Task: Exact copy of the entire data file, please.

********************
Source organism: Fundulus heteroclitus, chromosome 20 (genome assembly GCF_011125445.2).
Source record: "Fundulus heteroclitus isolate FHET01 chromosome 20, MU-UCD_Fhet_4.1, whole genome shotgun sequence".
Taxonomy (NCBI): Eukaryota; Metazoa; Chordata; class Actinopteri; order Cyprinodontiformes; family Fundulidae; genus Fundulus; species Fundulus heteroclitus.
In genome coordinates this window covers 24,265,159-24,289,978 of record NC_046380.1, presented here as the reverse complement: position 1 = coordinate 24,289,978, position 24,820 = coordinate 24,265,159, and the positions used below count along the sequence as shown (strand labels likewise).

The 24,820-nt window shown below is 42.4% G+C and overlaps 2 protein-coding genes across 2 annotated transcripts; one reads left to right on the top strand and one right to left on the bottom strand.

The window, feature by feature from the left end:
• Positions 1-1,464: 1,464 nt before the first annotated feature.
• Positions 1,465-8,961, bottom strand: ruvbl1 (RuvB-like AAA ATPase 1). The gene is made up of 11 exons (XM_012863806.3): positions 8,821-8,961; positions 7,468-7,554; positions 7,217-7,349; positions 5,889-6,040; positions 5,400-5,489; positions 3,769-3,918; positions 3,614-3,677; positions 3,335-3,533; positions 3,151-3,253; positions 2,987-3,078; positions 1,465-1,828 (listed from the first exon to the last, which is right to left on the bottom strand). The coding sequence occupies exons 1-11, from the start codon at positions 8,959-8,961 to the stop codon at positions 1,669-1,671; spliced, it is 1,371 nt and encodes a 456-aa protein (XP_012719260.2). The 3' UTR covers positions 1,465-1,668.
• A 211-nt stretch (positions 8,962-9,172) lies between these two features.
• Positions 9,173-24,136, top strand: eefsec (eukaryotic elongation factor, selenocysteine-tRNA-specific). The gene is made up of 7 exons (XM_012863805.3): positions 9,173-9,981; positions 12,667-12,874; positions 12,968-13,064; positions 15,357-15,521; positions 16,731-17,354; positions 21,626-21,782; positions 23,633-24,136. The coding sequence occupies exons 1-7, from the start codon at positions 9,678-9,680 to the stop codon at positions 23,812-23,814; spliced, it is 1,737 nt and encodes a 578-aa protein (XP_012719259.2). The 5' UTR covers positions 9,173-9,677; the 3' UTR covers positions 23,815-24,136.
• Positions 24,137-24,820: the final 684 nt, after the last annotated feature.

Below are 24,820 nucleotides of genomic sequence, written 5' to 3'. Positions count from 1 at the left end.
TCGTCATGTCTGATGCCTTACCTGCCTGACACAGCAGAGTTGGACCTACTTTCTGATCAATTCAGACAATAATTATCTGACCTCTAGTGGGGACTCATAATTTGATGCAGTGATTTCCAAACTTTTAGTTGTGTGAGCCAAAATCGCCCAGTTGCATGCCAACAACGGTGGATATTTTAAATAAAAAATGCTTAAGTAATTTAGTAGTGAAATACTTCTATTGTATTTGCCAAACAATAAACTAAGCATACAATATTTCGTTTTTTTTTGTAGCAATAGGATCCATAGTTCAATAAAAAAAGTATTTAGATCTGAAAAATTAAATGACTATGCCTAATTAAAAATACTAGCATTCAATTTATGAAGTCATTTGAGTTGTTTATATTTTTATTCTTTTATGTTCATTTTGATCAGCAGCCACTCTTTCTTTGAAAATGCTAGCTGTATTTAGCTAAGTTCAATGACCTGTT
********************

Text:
Source organism: Fundulus heteroclitus, chromosome 20 (genome assembly GCF_011125445.2).
Source record: "Fundulus heteroclitus isolate FHET01 chromosome 20, MU-UCD_Fhet_4.1, whole genome shotgun sequence".
Taxonomy (NCBI): Eukaryota; Metazoa; Chordata; class Actinopteri; order Cyprinodontiformes; family Fundulidae; genus Fundulus; species Fundulus heteroclitus.
In genome coordinates this window covers 24,265,159-24,289,978 of record NC_046380.1, presented here as the reverse complement: position 1 = coordinate 24,289,978, position 24,820 = coordinate 24,265,159, and the positions used below count along the sequence as shown (strand labels likewise).

The 24,820-nt window shown below is 42.4% G+C and overlaps 2 protein-coding genes across 2 annotated transcripts; one reads left to right on the top strand and one right to left on the bottom strand.

The window, feature by feature from the left end:
• Positions 1-1,464: 1,464 nt before the first annotated feature.
• Positions 1,465-8,961, bottom strand: ruvbl1 (RuvB-like AAA ATPase 1). The gene is made up of 11 exons (XM_012863806.3): positions 8,821-8,961; positions 7,468-7,554; positions 7,217-7,349; positions 5,889-6,040; positions 5,400-5,489; positions 3,769-3,918; positions 3,614-3,677; positions 3,335-3,533; positions 3,151-3,253; positions 2,987-3,078; positions 1,465-1,828 (listed from the first exon to the last, which is right to left on the bottom strand). The coding sequence occupies exons 1-11, from the start codon at positions 8,959-8,961 to the stop codon at positions 1,669-1,671; spliced, it is 1,371 nt and encodes a 456-aa protein (XP_012719260.2). The 3' UTR covers positions 1,465-1,668.
• A 211-nt stretch (positions 8,962-9,172) lies between these two features.
• Positions 9,173-24,136, top strand: eefsec (eukaryotic elongation factor, selenocysteine-tRNA-specific). The gene is made up of 7 exons (XM_012863805.3): positions 9,173-9,981; positions 12,667-12,874; positions 12,968-13,064; positions 15,357-15,521; positions 16,731-17,354; positions 21,626-21,782; positions 23,633-24,136. The coding sequence occupies exons 1-7, from the start codon at positions 9,678-9,680 to the stop codon at positions 23,812-23,814; spliced, it is 1,737 nt and encodes a 578-aa protein (XP_012719259.2). The 5' UTR covers positions 9,173-9,677; the 3' UTR covers positions 23,815-24,136.
• Positions 24,137-24,820: the final 684 nt, after the last annotated feature.

Below are 24,820 nucleotides of genomic sequence, written 5' to 3'. Positions count from 1 at the left end.
TCGTCATGTCTGATGCCTTACCTGCCTGACACAGCAGAGTTGGACCTACTTTCTGATCAATTCAGACAATAATTATCTGACCTCTAGTGGGGACTCATAATTTGATGCAGTGATTTCCAAACTTTTAGTTGTGTGAGCCAAAATCGCCCAGTTGCATGCCAACAACGGTGGATATTTTAAATAAAAAATGCTTAAGTAATTTAGTAGTGAAATACTTCTATTGTATTTGCCAAACAATAAACTAAGCATACAATATTTCGTTTTTTTTTGTAGCAATAGGATCCATAGTTCAATAAAAAAAGTATTTAGATCTGAAAAATTAAATGACTATGCCTAATTAAAAATACTAGCATTCAATTTATGAAGTCATTTGAGTTGTTTATATTTTTATTCTTTTATGTTCATTTTGATCAGCAGCCACTCTTTCTTTGAAAATGCTAGCTGTATTTAGCTAAGTTCAATGACCTGTT